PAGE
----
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Uncle Orson Reviews Everything
June 21, 2012

First appeared in print in The Rhinoceros Times, Greensboro, NC.


TNT, Snow White, and The Advantage

Now that flashmob performances have been seriously overdone, it was about time that somebody figured out a way to do it professionally -- and make money from it.

The TNT network is apparently moving into Europe, and in order to attract attention, they staged what may be the greatest network promotion ever. Not just because it's wonderful theatre, but because it's a combination of new media and old.

After all, it was broadcast television that killed radio as a storytelling medium, and television also shattered the movie industry, forcing both to reinvent themselves.

Then cable television and the internet, not to mention DVDs, remade the way we watched television. While we watch more screen entertainment than ever, the broadcast networks have a much smaller share of our watching time, and even "free" cable networks like TNT have to fight for attention.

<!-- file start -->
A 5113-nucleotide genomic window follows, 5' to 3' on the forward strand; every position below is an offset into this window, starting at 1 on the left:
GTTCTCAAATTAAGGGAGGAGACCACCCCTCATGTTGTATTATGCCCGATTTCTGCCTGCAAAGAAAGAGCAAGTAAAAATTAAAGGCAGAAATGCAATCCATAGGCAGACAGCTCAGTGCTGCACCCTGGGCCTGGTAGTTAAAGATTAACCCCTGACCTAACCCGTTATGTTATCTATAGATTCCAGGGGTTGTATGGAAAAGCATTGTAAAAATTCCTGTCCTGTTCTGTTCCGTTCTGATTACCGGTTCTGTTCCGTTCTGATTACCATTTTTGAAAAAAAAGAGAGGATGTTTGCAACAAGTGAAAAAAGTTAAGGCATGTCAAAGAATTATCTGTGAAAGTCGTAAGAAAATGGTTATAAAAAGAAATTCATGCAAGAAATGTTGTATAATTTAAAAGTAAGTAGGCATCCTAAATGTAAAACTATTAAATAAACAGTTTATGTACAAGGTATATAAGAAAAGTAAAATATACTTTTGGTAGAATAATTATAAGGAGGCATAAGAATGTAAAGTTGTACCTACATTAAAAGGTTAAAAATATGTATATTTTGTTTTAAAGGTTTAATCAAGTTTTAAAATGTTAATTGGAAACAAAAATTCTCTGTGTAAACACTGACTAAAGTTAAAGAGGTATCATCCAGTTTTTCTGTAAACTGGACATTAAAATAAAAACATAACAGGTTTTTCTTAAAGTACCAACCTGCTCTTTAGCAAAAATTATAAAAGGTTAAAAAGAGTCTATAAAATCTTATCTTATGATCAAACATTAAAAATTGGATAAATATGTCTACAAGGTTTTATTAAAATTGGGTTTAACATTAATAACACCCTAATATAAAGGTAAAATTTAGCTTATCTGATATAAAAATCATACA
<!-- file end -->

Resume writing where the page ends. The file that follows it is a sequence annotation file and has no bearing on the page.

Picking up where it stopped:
One of the ironies of television self-promotion is that TV networks and channels cannot advertise themselves anywhere except on their own stations. Since television is still the most effective advertising medium, this means that television networks cannot easily attract anyone who isn't already in their audience.

This was what drove CBS crazy for decades -- they had by far the largest audience, but it was mostly made up of older, more rural, and poorer viewers. Plenty of eyes, but not the brandable dollars that advertisers coveted. So while CBS had the most popular shows on TV, they got the lowest ad rates.